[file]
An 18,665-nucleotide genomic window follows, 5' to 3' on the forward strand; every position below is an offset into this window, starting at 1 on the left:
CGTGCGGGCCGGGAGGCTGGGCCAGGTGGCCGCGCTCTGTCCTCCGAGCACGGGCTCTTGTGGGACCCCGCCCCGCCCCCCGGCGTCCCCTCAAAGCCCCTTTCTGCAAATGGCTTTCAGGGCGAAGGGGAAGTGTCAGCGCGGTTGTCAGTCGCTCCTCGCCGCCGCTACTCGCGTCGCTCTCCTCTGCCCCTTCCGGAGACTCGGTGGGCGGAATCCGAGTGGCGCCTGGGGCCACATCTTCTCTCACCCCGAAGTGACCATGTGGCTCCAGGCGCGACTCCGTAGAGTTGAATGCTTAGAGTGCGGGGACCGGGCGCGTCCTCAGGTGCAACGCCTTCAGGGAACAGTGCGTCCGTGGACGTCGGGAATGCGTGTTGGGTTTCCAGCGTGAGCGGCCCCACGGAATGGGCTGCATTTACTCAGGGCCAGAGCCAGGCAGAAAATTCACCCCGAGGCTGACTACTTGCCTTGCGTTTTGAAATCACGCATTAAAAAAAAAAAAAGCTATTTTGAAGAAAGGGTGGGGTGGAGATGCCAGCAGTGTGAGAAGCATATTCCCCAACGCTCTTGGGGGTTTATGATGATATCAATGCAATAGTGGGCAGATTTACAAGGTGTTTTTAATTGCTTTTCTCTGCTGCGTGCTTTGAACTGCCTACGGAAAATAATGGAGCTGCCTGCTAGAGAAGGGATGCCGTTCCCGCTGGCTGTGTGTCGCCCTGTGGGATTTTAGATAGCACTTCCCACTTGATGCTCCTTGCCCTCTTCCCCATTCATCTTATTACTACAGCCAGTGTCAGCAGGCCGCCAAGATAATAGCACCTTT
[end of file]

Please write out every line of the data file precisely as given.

An 18,665-nucleotide genomic window follows, 5' to 3' on the forward strand; every position below is an offset into this window, starting at 1 on the left:
CGTGCGGGCCGGGAGGCTGGGCCAGGTGGCCGCGCTCTGTCCTCCGAGCACGGGCTCTTGTGGGACCCCGCCCCGCCCCCCGGCGTCCCCTCAAAGCCCCTTTCTGCAAATGGCTTTCAGGGCGAAGGGGAAGTGTCAGCGCGGTTGTCAGTCGCTCCTCGCCGCCGCTACTCGCGTCGCTCTCCTCTGCCCCTTCCGGAGACTCGGTGGGCGGAATCCGAGTGGCGCCTGGGGCCACATCTTCTCTCACCCCGAAGTGACCATGTGGCTCCAGGCGCGACTCCGTAGAGTTGAATGCTTAGAGTGCGGGGACCGGGCGCGTCCTCAGGTGCAACGCCTTCAGGGAACAGTGCGTCCGTGGACGTCGGGAATGCGTGTTGGGTTTCCAGCGTGAGCGGCCCCACGGAATGGGCTGCATTTACTCAGGGCCAGAGCCAGGCAGAAAATTCACCCCGAGGCTGACTACTTGCCTTGCGTTTTGAAATCACGCATTAAAAAAAAAAAAAGCTATTTTGAAGAAAGGGTGGGGTGGAGATGCCAGCAGTGTGAGAAGCATATTCCCCAACGCTCTTGGGGGTTTATGATGATATCAATGCAATAGTGGGCAGATTTACAAGGTGTTTTTAATTGCTTTTCTCTGCTGCGTGCTTTGAACTGCCTACGGAAAATAATGGAGCTGCCTGCTAGAGAAGGGATGCCGTTCCCGCTGGCTGTGTGTCGCCCTGTGGGATTTTAGATAGCACTTCCCACTTGATGCTCCTTGCCCTCTTCCCCATTCATCTTATTACTACAGCCAGTGTCAGCAGGCCGCCAAGATAATAGCACCTTT